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Brian Cain

Brian Cain

Brian Cain is a sergeant with the Holly Springs (Ga.) Police Department, and is known as the "Millennial cop" on Twitter. He has been in law enforcement since 2000. He hosts and produces a podcast for Millennials in law enforcement.

Michael Bostic

Michael Bostic

Mike Bostic, of Raytheon Corp.'s Civil Communication Solutions group, specializes in open architecture, systems integration of communications and data programs. Mike spent 34 years with the LAPD. He managed IT and facility development, as well as the SWAT Board of Inquiry, which developed new command-and-control systems.

Give Smartphones To Field Cops

The current basic voice radio systems in use today limit the effectiveness of field officers.

December 16, 2010  |  by Michael Bostic - Also by this author

Photo via Flickr (Ninja M.).

Field officers know that when you have real communications work to get done, you pull your smartphone from your pocket. I was reminded of this recently while riding with two LAPD officers. After receiving several messages over the radio, they reached for their cell phones to make calls to get more information.

They even used Google Maps twice, once to view the house they were going to and another time to direct responding units to the precise part of the house and block to cover.

These officers couldn't understand why criminal records, photos and printing capabilities were inaccessible to them when they know cell phones are perfectly capable of accomplishing these routine (yet essential) tasks on patrol. When I explained that the type of systems integration they're looking for exists, I had their attention.

The real issue doesn't involve technology at all. Instead it lies with "who" — as in, who is making the decisions regarding the type of technology that's available to field officers.

As police departments struggle to make ends meet and budgets shrink, very little thought is often given to understanding the basic systems of communications that link officers to each other and to the information they need to be effective in the field. Once these decision-makers accept what field cops instinctively know — that smartphones are the future — public safety departments will move quickly to adopt technologies that already exist.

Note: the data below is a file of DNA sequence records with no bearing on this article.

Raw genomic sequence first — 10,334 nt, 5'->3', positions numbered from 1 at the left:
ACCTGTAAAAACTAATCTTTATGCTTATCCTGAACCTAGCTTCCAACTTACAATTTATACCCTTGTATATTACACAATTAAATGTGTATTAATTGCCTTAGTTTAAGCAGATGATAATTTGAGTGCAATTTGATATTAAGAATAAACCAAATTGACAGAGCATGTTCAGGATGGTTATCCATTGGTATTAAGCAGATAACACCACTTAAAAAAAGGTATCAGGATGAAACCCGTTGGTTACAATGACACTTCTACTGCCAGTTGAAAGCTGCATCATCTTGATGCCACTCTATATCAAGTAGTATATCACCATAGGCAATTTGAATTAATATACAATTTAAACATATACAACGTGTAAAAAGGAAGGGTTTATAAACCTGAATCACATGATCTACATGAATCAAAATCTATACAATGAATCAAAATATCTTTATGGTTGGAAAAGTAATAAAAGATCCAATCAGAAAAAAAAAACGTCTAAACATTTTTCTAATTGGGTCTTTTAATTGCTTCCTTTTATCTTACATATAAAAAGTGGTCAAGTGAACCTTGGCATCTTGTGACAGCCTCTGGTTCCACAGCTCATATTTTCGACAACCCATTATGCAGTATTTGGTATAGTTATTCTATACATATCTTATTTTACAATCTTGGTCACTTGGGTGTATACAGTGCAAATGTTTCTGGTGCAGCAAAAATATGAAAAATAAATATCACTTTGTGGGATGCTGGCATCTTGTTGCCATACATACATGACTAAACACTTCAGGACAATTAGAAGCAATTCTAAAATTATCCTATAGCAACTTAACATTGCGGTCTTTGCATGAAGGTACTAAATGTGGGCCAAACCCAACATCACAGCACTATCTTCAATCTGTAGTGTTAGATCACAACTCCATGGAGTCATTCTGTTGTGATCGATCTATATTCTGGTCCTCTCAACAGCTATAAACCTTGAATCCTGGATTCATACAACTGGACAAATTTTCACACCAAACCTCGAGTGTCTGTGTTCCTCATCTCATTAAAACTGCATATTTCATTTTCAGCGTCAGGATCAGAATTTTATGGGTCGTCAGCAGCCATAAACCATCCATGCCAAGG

But there's a caveat. This will only happen if those decision-makers are willing to consider alternatives to the same old decision they've been making in favor of basic voice radio systems.

Long Term Evolution (LTE) technologies will soon offer exactly what field officers are looking for with open architecture that lets any communications device work on a secure network.

With this type of technology, police officers would see multiple changes in their daily operations, including:

  • Better interagency communication during major events.
  • The capability to communicate with any public agencies on any system.
  • Public communications systems that could be set to operate with public safety in emergencies.
  • Effectively operating and connecting any type of communications devices, from cell phones to radios and telephones, on the same system.
  • The ability to connect officers to any communications network through an open architecture gateway that is not proprietary. In other words, you could have more than an original equipment manufacturer has available on their system alone.
  • A software drive that can be updated to future LTE, 4G, and 3G technologies.

This is a technology revolution that's long overdue in the area of public safety. It's one that at least two field officers would wholeheartedly embrace.

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